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Chapter 24 – Measuring Domestic Output and National Income

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1 Chapter 24 – Measuring Domestic Output and National Income

2 Gross Domestic Product (GDP)
GDP is the primary measure of the economy’s performance GDP is the market value of all final goods and services produced within a nation in a year (Dodge, 2005). GDP measures Aggregate Spending, Income and Output.


4 Counted or Not Counted? GDP counts all final, domestic production for which there is a market transaction in that year. Used and intermediate goods are not counted in order to avoid double-counting. Non-market production is not counted. Underground or ‘black market’ activity is not counted.

5 Nonproduction transactions
If there is no production – the transaction is excluded Financial transactions – transfer payments (social security, welfare…) Private transfer payments – money for your birthday… Stock market transactions – they are a swap and create no production

6 Counted or Not Counted? Which of the following are counted or not counted in U.S. GDP and why? New U.S. manufactured Goodyear tire sold to the General Motors Corporation New U.S. manufactured Goodyear tire sold to a consumer Child care services provided by you for the neighbor’s kid The ingredients to a cherry pie for sale at a bakery A new Boeing 787 New Tundra pick-up truck manufactured in San Antonio by Japanese firm Toyota You pay your stock broker to purchase 20 shares of GOOGLE stock

7 Aggregate Spending The expenditure approach GDP = C + IG + G + XN
C = Consumption IG = Gross Private Investment G = Government Spending XN= Net Exports = Exports (X) – Imports (M)

8 Consumption Consumer spending on
Durable goods (cars, appliances…) Non-durable goods (food, clothing…) Services (plumbing, college…) Consumer spending is the largest component of U.S. GDP.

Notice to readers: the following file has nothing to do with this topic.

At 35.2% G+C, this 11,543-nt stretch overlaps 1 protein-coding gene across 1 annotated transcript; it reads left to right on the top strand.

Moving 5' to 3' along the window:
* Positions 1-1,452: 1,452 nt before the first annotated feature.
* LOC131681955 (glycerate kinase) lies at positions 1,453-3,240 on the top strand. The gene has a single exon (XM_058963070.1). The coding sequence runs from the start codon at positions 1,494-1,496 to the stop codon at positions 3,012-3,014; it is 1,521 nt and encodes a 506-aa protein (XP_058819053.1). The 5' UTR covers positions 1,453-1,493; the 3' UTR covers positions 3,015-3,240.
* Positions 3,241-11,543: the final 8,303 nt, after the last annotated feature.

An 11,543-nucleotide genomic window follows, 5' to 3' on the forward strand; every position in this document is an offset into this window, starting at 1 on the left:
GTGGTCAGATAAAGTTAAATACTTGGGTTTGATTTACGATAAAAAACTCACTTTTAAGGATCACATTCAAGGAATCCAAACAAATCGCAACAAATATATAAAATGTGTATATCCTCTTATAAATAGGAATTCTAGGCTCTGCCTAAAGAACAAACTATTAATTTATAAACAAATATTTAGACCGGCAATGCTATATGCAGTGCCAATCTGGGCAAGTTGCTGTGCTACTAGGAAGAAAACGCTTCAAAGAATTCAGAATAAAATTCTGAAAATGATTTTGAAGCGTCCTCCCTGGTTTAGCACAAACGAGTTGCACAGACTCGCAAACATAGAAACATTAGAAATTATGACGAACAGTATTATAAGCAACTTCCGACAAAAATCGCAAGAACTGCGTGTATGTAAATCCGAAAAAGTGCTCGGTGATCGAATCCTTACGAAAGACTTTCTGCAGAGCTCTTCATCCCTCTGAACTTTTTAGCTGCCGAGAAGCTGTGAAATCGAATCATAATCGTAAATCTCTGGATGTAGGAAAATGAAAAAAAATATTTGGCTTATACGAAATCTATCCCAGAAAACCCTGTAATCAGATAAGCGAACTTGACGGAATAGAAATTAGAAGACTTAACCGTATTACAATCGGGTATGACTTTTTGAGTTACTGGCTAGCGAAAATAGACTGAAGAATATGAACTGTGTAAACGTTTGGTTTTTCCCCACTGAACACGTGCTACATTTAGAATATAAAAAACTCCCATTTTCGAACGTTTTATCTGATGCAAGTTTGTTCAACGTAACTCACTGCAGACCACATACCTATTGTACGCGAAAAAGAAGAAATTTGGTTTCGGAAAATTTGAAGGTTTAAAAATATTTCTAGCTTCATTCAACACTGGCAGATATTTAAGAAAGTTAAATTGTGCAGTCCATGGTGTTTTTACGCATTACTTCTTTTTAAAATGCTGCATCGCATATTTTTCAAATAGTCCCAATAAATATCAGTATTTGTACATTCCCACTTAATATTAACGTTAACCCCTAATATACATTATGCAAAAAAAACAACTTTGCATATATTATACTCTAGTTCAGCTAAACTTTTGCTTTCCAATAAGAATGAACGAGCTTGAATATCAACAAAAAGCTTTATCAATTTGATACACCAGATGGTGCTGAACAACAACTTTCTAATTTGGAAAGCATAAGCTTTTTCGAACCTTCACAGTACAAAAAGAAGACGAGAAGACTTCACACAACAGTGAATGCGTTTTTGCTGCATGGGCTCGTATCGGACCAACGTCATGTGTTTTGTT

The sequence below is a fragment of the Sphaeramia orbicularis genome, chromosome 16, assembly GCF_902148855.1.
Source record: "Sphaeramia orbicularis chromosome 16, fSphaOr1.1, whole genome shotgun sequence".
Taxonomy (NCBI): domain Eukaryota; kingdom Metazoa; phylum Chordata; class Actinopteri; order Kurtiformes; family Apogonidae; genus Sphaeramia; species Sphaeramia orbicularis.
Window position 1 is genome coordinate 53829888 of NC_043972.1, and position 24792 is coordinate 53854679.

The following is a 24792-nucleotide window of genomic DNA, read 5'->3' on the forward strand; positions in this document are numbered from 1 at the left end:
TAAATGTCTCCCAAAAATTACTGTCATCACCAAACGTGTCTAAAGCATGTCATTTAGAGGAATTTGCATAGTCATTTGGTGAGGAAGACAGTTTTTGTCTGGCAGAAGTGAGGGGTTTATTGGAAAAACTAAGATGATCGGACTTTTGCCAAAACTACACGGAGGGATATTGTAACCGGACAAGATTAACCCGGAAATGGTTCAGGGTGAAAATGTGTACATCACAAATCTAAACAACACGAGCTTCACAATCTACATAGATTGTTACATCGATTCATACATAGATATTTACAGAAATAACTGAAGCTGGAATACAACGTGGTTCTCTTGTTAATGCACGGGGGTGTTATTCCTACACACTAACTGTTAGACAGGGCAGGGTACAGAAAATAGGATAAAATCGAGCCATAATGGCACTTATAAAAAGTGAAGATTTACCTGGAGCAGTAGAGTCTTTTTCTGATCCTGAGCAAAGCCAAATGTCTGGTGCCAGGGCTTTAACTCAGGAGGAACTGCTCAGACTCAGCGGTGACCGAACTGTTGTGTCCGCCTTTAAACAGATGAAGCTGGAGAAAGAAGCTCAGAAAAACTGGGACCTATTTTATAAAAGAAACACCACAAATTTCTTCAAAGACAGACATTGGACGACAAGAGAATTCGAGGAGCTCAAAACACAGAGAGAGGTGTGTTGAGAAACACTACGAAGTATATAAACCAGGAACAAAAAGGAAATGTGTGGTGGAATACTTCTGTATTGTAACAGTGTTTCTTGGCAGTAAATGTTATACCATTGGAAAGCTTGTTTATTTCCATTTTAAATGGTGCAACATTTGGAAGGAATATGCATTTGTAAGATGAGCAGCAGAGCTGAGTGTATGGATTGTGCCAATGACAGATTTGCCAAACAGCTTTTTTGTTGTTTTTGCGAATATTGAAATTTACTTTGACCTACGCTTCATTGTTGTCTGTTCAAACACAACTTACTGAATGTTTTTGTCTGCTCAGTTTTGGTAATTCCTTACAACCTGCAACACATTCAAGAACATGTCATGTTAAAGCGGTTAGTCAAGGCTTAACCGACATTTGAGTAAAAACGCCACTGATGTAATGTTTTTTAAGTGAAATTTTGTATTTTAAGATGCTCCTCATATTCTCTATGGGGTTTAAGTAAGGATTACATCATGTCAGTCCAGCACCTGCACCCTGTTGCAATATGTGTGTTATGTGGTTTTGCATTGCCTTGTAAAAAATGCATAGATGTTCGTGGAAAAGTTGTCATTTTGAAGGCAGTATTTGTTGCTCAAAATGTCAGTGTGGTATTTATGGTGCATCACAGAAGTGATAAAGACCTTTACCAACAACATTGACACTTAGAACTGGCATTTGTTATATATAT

9 Gross and Net Private Investment
Gross Investment is spending in order to increase future output or productivity Business spending on capital New construction Change in unsold inventories Net Investment Gross investment minus depreciation (capital used up over the course of the year) If depreciation is more than gross investment, it is called disinvesting

10 Government Spending All levels of government spending on final goods and services and infrastructure count toward GDP. Remember!! - Government transfer payments do not count toward GDP.

11 Net Exports Exports – Imports X – M
Exports create a flow of money to the United States in exchange for domestic production. Imports create a flow of money away from the United States in exchange for foreign production.

12 Aggregate Income Income approach GDP measures spending and income.
Income = r + w + i + p = factor payments r = rent (payment for natural resources) w = wages (payment for labor – largest share of national income) i = interest (payment for capital, also includes interest on savings) p = corporate profits (payment for entrepreneurship – dividends, corp income tax, undistributed corp profit – also call retained earnings)

13 Figure 24.3 page 496 Review this figure
US domestic output and the flows of expenditures and income

14 Nominal vs. Real GDP Nominal GDP is current GDP measured at current market prices Nominal GDP may overstate the value of production because of the effects of inflation or understate due to deflation Real GDP is current GDP measured with a fixed dollar You must deflate GDP when prices rise and inflate GDP when prices fall **KEY POINT** Use a reference year to do this Real GDP holds the value of the dollar constant and is useful for making year to year comparisons Real GDP is the IMPORTANT ONE!!!

15 CPI compared to the GDP deflator
Link to Video

16 The adjustment process
Consumer Price Index – market basket of goods (collection of goods and services in a given year compared to an identical collection in the reference year) PI = (price of the market basket in a specific year/price of the same basket in the base year) x 100 cpi video Real GDP = nominal GDP/Price index (in 100s) Work through table 24.5 and worked problem

17 Changes in GDP GDP is a measure of a nation’s prosperity and economic growth As GDP grows the burden of scarcity is lessened for a society GDP per capita provides a better measure of individual well-being than GDP

18 Shortcomings of GDP Nonmarket activities – except the portion of a farmers output that he consumes is estimated and included Leisure time, although increased in the last century, is ignored Improved product quality – this improves economic well being but this is not reflected Underground economy – this includes tips, off the books or cash transactions, barters Environment – air pollution, water, etc. not counted so GDP may over state our national well being Composition/distribution of GDP is not revealed (nuclear waste) GDP doesn’t measure total well being – crime, war, reduction of addictive goods

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